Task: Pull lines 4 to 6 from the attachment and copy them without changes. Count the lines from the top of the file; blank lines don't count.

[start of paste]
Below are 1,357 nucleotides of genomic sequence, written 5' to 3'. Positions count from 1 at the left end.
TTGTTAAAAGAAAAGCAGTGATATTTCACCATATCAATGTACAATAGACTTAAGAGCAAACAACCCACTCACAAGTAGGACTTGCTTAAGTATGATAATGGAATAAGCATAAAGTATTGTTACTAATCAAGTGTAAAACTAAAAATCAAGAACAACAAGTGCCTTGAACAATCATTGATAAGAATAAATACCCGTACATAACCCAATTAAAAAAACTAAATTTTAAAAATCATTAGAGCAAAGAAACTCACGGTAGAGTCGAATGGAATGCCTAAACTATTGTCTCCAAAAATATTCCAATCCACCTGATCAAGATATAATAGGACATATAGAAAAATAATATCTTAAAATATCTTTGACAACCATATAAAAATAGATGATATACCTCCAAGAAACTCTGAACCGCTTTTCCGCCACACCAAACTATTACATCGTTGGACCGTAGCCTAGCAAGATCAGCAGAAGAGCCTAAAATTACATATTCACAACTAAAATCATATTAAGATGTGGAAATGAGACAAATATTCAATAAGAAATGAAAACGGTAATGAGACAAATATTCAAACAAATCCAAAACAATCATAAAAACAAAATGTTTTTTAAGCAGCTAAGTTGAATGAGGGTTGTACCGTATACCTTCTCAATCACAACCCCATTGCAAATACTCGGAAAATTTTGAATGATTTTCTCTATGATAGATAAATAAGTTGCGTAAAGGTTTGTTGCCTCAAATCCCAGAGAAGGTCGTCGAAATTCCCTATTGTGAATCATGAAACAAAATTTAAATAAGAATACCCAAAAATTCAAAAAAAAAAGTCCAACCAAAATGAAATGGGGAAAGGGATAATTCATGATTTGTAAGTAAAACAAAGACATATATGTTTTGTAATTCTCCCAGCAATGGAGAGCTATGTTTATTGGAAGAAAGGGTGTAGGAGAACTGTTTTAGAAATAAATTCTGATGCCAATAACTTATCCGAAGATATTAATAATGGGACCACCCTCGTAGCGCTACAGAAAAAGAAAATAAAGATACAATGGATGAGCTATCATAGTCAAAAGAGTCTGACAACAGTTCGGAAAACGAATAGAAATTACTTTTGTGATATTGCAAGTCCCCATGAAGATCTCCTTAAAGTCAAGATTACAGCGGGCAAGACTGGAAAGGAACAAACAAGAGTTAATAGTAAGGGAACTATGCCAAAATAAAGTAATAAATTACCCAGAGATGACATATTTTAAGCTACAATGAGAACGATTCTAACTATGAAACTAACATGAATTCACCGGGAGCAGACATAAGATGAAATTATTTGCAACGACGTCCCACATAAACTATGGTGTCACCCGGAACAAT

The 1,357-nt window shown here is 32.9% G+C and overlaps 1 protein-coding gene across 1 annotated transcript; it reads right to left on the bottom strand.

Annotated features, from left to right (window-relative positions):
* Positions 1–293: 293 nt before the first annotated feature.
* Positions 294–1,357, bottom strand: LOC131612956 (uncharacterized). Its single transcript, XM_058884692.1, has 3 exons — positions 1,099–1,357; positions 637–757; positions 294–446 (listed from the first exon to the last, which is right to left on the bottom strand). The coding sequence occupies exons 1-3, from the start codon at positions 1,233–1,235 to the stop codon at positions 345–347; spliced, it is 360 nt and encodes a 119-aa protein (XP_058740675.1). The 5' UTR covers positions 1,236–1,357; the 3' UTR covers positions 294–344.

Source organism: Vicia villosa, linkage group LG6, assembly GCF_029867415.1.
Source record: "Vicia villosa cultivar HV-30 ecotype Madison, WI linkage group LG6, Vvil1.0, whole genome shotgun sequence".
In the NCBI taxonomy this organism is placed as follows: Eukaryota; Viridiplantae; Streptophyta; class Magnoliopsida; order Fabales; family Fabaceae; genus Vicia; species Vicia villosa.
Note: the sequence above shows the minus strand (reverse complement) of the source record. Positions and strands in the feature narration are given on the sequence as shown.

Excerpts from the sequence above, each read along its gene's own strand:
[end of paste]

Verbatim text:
Annotated features, from left to right (window-relative positions):
* Positions 1–293: 293 nt before the first annotated feature.
* Positions 294–1,357, bottom strand: LOC131612956 (uncharacterized). Its single transcript, XM_058884692.1, has 3 exons — positions 1,099–1,357; positions 637–757; positions 294–446 (listed from the first exon to the last, which is right to left on the bottom strand). The coding sequence occupies exons 1-3, from the start codon at positions 1,233–1,235 to the stop codon at positions 345–347; spliced, it is 360 nt and encodes a 119-aa protein (XP_058740675.1). The 5' UTR covers positions 1,236–1,357; the 3' UTR covers positions 294–344.